Medicinal Cannabis Activists Are Furious And Think Politics Is Getting In The Way Of Progress
After the Senate voted down a motion last week that would have allowed fast-tracked access to medicinal cannabis for the terminally ill, activists all over the country moved to condemn the government.
Medicinal cannabis activists across Australia say the federal government is blocking the path to progress with bureaucratic process.
The backlash comes after a motion that would have allowed fast-tracked access to medicinal cannabis for the terminally ill, or those with life threatening illnesses, was defeated in the Senate last Thursday.
Backed by the Greens and the Labor Party, the motion intended to disallow changes made by former health minister Sussan Ley to the Special Access Scheme (SAS) in 2016.
Ley's modifications removed the rights of terminally ill patients to apply for fast-tracked access to medicinal cannabis. The vote for the motion was tied in the Senate 32-32, meaning it was defeated.
Controversially, Pauline Hanson's One Nation Party – which campaigned heavily on medicinal cannabis access during last year's federal election – voted against the motion. In a post on her Facebook, Hanson said the motion would have allowed "massive unregulated access to clinically unproven treatments".
One Nation's decision to vote against the motion was met with outrage from some of its supporters. Angry comments flooded Hanson's Facebook, with many saying they would no longer vote for One Nation.
Meanwhile, medicinal cannabis activists are convinced that the decision from the government not to back the motion illustrates its willingness to put politics ahead of the health of the seriously ill.
Lanai Carter's son Lindsay was the first patient in Australia to receive approval for schedule 9 medicinal cannabis products. In an effort to make things easier for others going through the complicated process of government approval, Lanai and the Medical Cannabis Advisory Group (MCAG) has spent the last seven months campaigning for fast-tracked access through Category A of the Therapeutic Goods Administration's Special Access Scheme.
The group has been calling and emailing One Nation since November last year.
"A meeting was arranged, but then they cancelled the next day," she told BuzzFeed News. One Nation has not responded to multiple requests to confirm this.
Independent senator Jacqui Lambie would have had the casting vote last week, however she told BuzzFeed News she abstained because she did not think she had enough information.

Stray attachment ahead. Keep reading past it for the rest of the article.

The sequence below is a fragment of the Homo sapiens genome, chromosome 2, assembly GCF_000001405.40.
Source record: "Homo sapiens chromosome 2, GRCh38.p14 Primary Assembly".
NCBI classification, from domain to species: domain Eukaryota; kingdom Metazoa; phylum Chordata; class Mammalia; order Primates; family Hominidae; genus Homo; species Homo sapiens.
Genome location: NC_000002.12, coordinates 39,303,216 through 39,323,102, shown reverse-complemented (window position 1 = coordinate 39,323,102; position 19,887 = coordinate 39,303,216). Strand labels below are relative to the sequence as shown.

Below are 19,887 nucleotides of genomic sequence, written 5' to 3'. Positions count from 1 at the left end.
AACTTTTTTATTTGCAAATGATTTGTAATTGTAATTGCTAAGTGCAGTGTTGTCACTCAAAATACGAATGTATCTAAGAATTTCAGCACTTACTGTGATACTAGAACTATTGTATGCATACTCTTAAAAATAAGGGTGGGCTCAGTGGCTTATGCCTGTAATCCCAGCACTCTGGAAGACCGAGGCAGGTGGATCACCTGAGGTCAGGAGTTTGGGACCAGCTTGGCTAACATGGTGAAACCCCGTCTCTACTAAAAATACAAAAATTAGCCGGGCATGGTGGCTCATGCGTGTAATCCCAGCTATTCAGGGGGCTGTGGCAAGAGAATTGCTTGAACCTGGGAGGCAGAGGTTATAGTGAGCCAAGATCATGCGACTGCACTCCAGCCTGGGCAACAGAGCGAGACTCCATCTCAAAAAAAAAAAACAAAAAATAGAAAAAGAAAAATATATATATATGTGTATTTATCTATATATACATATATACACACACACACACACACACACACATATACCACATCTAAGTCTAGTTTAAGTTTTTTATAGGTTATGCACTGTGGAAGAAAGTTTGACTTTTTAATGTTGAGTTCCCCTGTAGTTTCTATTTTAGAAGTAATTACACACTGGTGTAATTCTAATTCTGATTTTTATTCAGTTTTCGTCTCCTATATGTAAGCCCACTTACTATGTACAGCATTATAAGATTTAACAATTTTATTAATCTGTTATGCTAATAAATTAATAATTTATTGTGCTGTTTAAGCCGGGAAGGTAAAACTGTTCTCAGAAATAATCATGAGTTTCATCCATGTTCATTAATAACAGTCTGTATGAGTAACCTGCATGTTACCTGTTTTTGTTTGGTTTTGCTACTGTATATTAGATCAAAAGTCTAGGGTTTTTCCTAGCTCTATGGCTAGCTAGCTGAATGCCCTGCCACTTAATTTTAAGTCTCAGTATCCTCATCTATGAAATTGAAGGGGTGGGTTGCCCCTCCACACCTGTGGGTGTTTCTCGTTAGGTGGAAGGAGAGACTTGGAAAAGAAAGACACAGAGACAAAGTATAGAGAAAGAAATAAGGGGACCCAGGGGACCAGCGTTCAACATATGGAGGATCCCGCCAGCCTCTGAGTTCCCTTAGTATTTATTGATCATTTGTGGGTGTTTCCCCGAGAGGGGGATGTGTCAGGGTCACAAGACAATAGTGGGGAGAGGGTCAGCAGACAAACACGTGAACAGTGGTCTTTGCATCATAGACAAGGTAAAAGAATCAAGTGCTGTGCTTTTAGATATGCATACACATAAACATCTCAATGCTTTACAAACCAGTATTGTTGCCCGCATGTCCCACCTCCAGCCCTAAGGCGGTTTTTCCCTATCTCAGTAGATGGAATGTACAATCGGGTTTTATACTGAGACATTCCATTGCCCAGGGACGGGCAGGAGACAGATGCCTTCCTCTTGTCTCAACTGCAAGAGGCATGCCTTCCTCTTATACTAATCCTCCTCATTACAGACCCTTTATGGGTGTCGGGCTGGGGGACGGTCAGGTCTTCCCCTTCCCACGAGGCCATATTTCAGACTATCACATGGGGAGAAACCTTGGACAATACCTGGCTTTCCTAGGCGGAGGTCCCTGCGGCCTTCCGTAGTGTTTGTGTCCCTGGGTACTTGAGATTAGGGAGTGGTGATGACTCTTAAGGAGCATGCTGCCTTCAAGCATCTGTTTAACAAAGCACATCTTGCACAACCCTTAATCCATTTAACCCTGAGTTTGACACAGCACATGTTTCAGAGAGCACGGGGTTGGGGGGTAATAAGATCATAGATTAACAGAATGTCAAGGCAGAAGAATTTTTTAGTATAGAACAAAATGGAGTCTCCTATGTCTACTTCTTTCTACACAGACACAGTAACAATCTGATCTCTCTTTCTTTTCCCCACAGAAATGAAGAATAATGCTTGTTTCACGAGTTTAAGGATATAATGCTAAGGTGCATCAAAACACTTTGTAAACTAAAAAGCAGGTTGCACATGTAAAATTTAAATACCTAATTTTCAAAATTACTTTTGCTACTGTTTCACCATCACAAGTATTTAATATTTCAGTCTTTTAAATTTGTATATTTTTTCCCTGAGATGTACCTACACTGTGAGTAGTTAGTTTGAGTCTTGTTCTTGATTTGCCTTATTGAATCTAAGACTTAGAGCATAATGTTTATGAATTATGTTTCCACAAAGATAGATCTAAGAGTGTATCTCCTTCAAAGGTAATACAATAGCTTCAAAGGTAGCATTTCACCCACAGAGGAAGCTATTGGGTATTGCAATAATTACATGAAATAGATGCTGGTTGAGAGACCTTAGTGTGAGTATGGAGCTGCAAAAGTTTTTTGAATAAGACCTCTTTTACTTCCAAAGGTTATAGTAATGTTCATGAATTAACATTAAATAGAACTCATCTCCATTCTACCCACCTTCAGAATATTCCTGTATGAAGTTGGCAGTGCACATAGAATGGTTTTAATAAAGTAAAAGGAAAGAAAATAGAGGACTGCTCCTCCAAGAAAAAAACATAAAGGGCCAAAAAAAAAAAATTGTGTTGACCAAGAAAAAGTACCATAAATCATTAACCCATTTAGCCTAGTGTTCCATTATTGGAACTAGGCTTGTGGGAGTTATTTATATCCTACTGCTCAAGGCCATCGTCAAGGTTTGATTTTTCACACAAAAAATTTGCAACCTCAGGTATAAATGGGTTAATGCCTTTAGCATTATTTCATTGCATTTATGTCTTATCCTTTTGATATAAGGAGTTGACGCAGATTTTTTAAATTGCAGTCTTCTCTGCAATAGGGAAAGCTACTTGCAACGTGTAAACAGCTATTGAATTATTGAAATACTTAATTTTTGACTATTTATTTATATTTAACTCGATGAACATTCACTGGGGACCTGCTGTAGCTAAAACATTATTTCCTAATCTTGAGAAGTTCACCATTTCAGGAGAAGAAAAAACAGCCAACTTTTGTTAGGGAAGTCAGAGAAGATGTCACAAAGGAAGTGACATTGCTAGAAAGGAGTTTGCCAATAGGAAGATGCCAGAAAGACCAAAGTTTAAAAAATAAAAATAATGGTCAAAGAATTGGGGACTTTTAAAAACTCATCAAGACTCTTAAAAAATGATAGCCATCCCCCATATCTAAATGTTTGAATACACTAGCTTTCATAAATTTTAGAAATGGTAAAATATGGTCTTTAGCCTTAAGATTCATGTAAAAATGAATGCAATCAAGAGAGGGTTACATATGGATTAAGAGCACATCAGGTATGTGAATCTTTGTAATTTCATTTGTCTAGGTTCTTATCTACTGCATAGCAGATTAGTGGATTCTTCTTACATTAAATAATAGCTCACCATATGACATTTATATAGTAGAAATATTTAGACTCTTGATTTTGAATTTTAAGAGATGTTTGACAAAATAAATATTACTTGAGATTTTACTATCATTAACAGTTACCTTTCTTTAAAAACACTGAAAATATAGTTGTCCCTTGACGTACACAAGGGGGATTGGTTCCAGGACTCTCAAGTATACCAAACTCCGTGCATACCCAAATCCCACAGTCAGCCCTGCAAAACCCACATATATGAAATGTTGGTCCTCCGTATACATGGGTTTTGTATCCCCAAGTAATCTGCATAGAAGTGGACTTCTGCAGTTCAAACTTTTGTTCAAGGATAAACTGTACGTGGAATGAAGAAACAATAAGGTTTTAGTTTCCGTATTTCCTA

"Well, that's her job, isn't it," said medicinal cannabis activist and compassionate supplier Jenny Hallam. "She should have the information."
Lanai Carter said one of the activists at MCAG had contacted Lambie on a number of occasions since January in an attempt to talk to her about the motion.
BuzzFeed News also understands that Lambie has spoken with a number of medicinal cannabis patients, including the carer of a war veteran with PTSD, about the Category A issue.
In March, the MCAG received a response saying Lambie did not yet have a formal position on medicinal cannabis, and that it would appear on her website once she did.
In a statement to BuzzFeed News, Lambie said the only people winning from no access or restricted access are the big pharmaceutical companies.
Much of the outrage surrounding the government's decision revolves around a letter sent to senators ahead of the vote by federal minister for health, Greg Hunt.
In the letter, which BuzzFeed News has obtained, he outlined why members of parliament should not back the motion. He said the burgeoning Australian medicinal cannabis industry would be significantly harmed if patients were able to import from other countries.
"That's rubbish," said Hallam. "So he's putting the industry over the lives of terminally ill children? Children who need this medicine to stop seizures?"
Hunt also said the motion would put Australian patients at "undue risk", but activists say this is not true.
"He gives the impression that you could just order in uncontrolled substances, but whatever you import still has to come from a country where [medicinal cannabis] is federally legal," said Carter.
Hunt told The Courier Mail the motion could have allowed "bags of weed" into Australia – which activists say trivialises medicinal cannabis and its role in helping patients with life threatening conditions.
"Under the Category A scheme the pharmacist or doctor still has to import whatever it is you're getting and can only import from regulated sources," said Carter. "Whatever you import would also be subject to the importing country's regulations. It's not like you're just buying it off the street."
Any imported medicinal cannabis products would also have to be subject to quality assurance of overseas health bodies – even before it arrives in Australia and is met with strict state and territory customs laws.
Greens leader Richard Di Natale told BuzzFeed News he was unsure why Hanson voted down the motion.
"I'm not sure which is more frightening: that Pauline Hanson doesn't understand the medicinal cannabis proposal that her team helped defeat in the Senate last week, denying relief to terminally ill patients, or that she does understand and is merely playing politics with their lives," he said.
Di Natale said medicinal cannabis should be treated like other medicines and be available to terminally ill people if they get a script from a doctor.